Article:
For patients: Many clinical trials come with ethical concerns where there is no established standard of care for the control arm; moreover some patients do not wish to participate in a trial when there is the possibility of not receiving the new treatment. Leveraging the data from very similar trials to reduce or, in some cases, fully replace the control arm, avoids exposing patients to unnecessary burden and risk. In addition, synthetic data helps to speed up the development of new drugs, or new indications for existing drugs. Patients benefit directly from new, innovative – and in some cases life-saving therapies – much earlier. The opposite is also true- patients can be prevented from being exposed to trials that are never likely to yield positive outcomes.
For sponsors: Recruiting patients for a trial is a time-consuming and costly process. With synthetic data, there is a unique opportunity to reduce the number of patients. In addition, using historic patient data as well as information from EMRs will optimize trial design and therefore increase operational success. In oncology, for example, it is common to conduct single arm trials in the early clinical development phase. Synthetic data can be used to better explain the results from those single arm trials, minimizing the risk of detecting false positive signals.
For health care professionals (HCPs): Additionally, HCPs benefit by gaining access to new treatments sooner, and having more treatment options for patients.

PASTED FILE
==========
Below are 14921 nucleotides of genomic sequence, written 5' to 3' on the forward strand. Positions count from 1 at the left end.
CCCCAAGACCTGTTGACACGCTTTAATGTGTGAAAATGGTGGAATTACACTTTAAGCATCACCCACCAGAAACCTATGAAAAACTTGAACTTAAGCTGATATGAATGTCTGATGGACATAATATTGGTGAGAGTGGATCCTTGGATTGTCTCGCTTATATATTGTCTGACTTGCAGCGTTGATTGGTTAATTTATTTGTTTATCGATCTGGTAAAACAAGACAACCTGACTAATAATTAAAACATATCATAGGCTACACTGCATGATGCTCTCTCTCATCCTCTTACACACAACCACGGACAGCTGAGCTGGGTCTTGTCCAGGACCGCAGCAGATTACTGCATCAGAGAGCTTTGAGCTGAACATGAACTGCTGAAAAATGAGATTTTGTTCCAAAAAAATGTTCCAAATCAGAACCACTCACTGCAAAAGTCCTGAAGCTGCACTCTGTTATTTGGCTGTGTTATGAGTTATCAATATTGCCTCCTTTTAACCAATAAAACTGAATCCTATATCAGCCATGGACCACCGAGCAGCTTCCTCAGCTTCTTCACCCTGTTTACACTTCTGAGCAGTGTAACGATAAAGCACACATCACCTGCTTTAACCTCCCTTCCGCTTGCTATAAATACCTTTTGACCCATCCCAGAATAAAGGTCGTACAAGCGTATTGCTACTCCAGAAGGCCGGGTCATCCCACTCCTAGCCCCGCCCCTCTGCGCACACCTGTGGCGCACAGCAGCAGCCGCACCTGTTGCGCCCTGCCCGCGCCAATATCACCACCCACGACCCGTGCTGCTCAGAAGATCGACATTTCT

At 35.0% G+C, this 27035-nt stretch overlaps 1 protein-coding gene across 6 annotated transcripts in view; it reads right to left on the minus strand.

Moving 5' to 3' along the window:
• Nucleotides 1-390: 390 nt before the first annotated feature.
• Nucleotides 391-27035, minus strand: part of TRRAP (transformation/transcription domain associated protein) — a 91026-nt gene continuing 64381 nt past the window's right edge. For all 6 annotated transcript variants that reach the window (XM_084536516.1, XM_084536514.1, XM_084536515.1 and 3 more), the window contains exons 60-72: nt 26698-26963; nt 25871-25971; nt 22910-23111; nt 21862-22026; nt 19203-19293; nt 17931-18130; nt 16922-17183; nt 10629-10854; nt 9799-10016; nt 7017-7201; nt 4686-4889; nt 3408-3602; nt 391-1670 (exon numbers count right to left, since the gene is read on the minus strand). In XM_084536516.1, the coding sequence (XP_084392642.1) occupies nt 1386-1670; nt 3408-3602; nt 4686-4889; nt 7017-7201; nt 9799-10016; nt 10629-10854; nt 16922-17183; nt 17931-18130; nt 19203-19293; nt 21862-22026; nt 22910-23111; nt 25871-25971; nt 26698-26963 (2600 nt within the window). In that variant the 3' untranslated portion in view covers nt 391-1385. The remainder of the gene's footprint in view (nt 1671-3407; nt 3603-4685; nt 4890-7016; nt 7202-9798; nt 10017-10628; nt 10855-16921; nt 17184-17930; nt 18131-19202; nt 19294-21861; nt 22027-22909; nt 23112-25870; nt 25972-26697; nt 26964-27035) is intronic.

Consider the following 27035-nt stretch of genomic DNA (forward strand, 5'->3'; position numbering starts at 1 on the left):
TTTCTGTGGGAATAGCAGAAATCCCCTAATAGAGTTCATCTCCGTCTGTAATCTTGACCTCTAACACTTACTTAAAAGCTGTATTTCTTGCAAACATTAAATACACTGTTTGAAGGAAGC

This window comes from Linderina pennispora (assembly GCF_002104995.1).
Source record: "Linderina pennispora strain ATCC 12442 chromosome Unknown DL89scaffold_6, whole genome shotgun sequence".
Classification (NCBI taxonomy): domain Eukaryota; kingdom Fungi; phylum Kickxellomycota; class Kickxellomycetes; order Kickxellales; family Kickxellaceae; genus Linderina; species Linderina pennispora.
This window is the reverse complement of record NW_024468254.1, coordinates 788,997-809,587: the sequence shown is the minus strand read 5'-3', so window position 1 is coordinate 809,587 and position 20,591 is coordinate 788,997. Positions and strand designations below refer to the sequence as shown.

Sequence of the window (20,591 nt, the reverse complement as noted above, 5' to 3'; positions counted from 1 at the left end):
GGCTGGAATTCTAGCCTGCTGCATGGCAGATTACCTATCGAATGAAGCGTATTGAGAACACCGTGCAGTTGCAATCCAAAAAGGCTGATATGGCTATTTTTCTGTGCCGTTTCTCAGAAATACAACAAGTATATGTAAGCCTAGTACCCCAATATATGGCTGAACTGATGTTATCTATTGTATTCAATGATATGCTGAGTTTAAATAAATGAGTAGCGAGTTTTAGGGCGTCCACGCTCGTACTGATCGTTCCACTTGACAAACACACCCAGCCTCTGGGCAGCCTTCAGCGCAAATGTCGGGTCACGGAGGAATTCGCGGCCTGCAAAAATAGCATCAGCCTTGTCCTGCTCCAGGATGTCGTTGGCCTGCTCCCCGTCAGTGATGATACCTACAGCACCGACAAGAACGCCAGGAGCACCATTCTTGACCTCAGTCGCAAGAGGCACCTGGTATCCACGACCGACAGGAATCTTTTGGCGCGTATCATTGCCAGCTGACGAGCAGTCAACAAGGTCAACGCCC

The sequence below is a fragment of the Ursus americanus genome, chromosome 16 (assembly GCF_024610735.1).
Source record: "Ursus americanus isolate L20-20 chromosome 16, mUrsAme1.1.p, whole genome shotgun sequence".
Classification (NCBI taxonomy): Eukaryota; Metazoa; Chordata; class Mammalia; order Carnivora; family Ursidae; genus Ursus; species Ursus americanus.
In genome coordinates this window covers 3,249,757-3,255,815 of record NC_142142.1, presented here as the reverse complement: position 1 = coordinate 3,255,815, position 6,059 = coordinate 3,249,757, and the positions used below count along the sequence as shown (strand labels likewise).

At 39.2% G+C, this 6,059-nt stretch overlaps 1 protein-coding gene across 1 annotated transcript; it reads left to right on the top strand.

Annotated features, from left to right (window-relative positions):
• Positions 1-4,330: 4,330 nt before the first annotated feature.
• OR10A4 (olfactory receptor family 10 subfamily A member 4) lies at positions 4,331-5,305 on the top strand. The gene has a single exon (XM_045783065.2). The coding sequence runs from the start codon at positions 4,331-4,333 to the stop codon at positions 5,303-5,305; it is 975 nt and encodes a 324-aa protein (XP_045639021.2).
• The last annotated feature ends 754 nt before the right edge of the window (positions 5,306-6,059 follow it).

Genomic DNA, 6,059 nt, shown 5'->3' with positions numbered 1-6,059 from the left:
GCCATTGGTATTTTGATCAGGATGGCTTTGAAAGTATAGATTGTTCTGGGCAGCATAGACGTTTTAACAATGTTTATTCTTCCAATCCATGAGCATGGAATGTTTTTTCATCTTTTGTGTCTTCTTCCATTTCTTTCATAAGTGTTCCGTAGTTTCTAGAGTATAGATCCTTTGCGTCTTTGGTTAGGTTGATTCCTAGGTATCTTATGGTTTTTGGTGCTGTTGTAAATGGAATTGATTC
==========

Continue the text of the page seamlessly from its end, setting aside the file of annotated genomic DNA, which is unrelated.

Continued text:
Ultimately, it benefits everyone if new innovative therapies reach patients faster.
Access to data and the view of regulators
We recognize the road to greater use of synthetic data is challenging. Access to data in great enough volumes and with significant enough details at a patient level is a key challenge.
In addition to the access challenge, we often hear arguments about regulatory authorities and health agencies being too conservative in their approach to synthetic data. In our eyes, that’s simply not true. There are a growing number of examples in the EU and the US where synthetic control arms based on historical patient records have been approved by the regulators as full replacements for a real control arm. In the future, we foresee regulators actively demanding the use of synthetic data in clinical trials to avoid exposing patients to a placebo or inadequate standard-of-care treatment. This ethical argument will become more important once viable alternatives, such as robust synthetic control arms based on relevant data, are more widely implemented.
Let’s seize the synthetic data opportunity
The Covid-19 pandemic has proved that speed matters when it comes to delivering innovative treatments against serious diseases. In a post-Covid-19 world, even more emphasis will be put on reducing both the time and costs needed to run a trial without compromising today’s high quality and safety standards. We believe that properly chosen synthetic data is a key part of the future drug development and commercialization operating model; if used to reduce the demand for patient recruitment, maintain quality, and to optimize design and feasibility, it will speed up trials while delivering robust results.
If you’re interested in further insights and examples on the use of synthetic data in clinical trials, download our latest paper on this topic.
The authors wish to acknowledge the contributions of Dr. Sandra Dietschy-Kuenzle, Phesi and Dr. Michelangelo Barone of Alfasigma for their continued support of our shared perspective.